‘The chief of police called me into his office in Istanbul and gave me coffee and cigarettes, then said: “It would be better if you leave, since you have a daughter. We won’t shoot you, but maybe a car will hit you while you’re out walking.”’

Human Rights Watch found that such intimidation continues. One man reported being visited recently by a member of the secret police, who put his gun on the table in front of him and questioned the man for three hours about the Ecumenical Patriarchate and the committee for the Greek hospital.

Education is still subject to Turkish interference. Orthodox priests are banned from entering Greek schools. Morning prayer is outlawed. Greek textbooks and encyclopaedias are not permitted in classrooms.

According to Lois Whitman: ‘The Greek children who attend Greek schools cannot speak Greek freely or learn about Greek history. The teachers who are supposed to be allowed by the Treaty of Lausanne to come from Greece to Turkey are either not allowed in, or come late in the year.’

However difficult life was, and still is, for the Constantinopolitans, loyalty to their ancient Greek city is intense. Greeks had lived in the city for 2.000 years before the Turks arrived and Constantinople is still the seat of the Ecumenical Patriarchate, spiritual leader of the world’s 300m Greek Orthodox Christians.

Constantinopolitans on being forced out of Turkey had to abandon homes and businesses. Bank accounts were frozen. They arrived in Greece as refugees. But most have flourished in their adopted country. Barred from public service in Turkey, most brought with them business skills that have stood them in good stead.”

Thursday, 24 April 2008

Cyprus: remembering the basics

Michalis Firillas, a columnist with the Israeli newspaper Haaretz, has a timely article here, which reminds us that any progress to finding a ‘solution’ to the Cyprus problem is largely dependent on confronting Turkey’s malevolent strategic interests on the island and more widely in the Eastern Mediterranean and Balkans; and as such acknowledges that Turkey will likely prove to be the most significant obstacle in this current round of Cyprus settlement negotiations. The idea that the Turkish Cypriots have the authority to independently negotiate the future of Cyprus with the Greek Cypriots, Firillas correctly points out, is fanciful.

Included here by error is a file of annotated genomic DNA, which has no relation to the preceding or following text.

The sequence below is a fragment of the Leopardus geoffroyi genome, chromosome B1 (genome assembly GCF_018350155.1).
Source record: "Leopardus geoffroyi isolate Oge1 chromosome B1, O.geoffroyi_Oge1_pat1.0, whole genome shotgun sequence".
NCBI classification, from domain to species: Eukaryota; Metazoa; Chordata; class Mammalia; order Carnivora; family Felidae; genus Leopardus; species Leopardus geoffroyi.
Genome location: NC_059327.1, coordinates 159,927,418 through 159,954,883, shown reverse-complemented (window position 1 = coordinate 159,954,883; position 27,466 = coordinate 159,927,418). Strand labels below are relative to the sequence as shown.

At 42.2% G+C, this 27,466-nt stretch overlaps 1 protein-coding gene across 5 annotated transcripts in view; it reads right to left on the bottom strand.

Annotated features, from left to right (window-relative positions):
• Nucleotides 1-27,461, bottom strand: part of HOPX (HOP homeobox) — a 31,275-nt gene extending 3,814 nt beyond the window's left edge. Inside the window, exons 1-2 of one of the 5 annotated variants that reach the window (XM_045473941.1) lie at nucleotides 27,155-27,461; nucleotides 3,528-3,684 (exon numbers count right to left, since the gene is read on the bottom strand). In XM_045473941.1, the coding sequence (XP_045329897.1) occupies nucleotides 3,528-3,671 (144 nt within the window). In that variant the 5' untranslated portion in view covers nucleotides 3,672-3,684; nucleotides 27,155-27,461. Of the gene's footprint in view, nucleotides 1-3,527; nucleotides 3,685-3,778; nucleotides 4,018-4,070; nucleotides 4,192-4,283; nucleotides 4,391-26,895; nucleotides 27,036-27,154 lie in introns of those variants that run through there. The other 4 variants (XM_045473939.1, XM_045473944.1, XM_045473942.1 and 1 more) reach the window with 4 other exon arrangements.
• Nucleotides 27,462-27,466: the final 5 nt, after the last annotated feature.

Below is a sample of what Firillas writes:

‘Ankara is actively working to delegitimize the Republic of Cyprus, whose establishment it backed, whose constitutional status quo it claimed to seek to restore by its invasion, and whose territorial integrity it guarantees (at least on paper). Similarly, Ankara has consistently and aggressively Turkified the Turkish Cypriot community, by an infusion of tens of thousands of immigrants from mainland Turkey. How then is it possible to negotiate solely on the bicommunal level, ignoring the dominant role that Ankara plays on behalf of the Turkish Cypriots, as well as at their expense?’

Friday, 18 April 2008

The Divisions of Cyprus, by Perry Anderson

Cyprus is, in truth, an anomaly in the new Europe. Not, however, for reasons Brussels cares to dwell on. This is an EU member-state a large part of which is under long-standing occupation by a foreign army. Behind tanks and artillery, a population of settlers has been planted that is relatively more numerous than the settlers on the West Bank, without a flicker of protest from the Council or Commission. From its territory are further subtracted – not leased, but held in eminent domain – military enclaves three times the size of Guantánamo, under the control of a fellow member of the EU, the United Kingdom.